Big computers make it trivially easy to keep track of how often any given user has visited your website and to calculate that user's "frequent-browser points" the way airlines track customers' frequent-flyer miles. I envision three main classes of frequent-browser awards:
- Reduced micro-payment fees . If your site normally charges, say, 5 cents per pageview, you could give a discounted rate of 4 cents to anybody who racks up at least 100 pageviews, 3 cents to users with 1000 pageviews, and possibly even lower rates, down to maybe 0.01 cent for users with millions of pageviews. Such a discount program will shoot a hole through Nathan Myhrvold's complaint that micropayment schemes lead to "screwing your best customer."
- Special access privileges for valued customers. For example, they could be allowed to read a popular column before it is made available to the general public, or a music site could allow downloads of a special version of a soundtrack. It might also be possible to have discussion groups that are only open to high-volume users and thus not filled with postings by novice users. Remember, there are three main selling points in direct marketing: fear, greed, and exclusivity, so special privileges are a great way to motivate users to stay loyal.
- Better server performance for users with many frequent-browser points. The web server could give higher priority to serving requests from valued users so that they would get acceptable response times, even at times when the server is overloaded. The Web frequently sees so-called "flash crowds" where millions of users congregate at the same site with little notice (for example, because hot new software is available for download). It makes sense to dedicate most bandwidth to serving loyal customers and let the site tourists suffer.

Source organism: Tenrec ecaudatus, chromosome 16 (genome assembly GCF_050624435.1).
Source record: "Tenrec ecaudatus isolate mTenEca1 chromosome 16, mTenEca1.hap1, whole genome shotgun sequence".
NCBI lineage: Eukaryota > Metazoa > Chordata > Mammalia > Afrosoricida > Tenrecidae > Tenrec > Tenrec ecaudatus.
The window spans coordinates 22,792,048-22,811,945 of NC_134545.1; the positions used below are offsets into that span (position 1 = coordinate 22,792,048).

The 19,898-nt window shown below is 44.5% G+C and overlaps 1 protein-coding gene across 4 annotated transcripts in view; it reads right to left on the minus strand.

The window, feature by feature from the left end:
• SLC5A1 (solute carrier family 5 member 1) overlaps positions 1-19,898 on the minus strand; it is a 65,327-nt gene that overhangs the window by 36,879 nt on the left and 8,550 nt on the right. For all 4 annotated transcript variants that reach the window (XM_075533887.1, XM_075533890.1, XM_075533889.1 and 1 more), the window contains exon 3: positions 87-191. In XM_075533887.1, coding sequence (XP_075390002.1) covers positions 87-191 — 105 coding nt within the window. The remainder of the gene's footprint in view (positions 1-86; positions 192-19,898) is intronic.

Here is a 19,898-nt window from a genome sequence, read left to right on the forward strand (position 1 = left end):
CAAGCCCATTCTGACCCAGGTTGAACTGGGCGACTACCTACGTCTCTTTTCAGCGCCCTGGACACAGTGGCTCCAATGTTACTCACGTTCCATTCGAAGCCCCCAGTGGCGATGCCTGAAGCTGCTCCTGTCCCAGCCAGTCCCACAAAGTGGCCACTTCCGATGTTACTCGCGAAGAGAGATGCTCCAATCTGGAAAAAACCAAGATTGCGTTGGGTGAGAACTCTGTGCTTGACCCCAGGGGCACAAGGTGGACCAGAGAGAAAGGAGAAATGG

Just as with airline loyalty programs, I expect that "frequent-browser points" might be earned in additional ways beyond sheer numbers of pageviews. For example, it is an obvious idea to award points to people buying products from your site and to people who try out a new service at an affiliated site ("follow this link and get 50 points").
Amazon.com has implemented the idea of frequent-user rewards for its A9 search engine: if you search enough on A9, you get 1.57% off your purchases on Amazon.com.
I personally spend about $2,000 on Amazon per year, so this discount would in effect pay me $31 annually to use A9 instead of my preferred search engine. I probably execute about 10 searches per day, so the $31 correspond to slightly less than one cent per search, which is much less than the immense profits search engines make on pay-per-click ads. The payments thus make sense for Amazon.
Since A9 has just as good search results as any other search engine, why don't I use it and cash in my $31? Because A9 is slower than my preferred search engine. Wasting several seconds ten times per day adds up to much more than $31 per year for a highly paid business professional.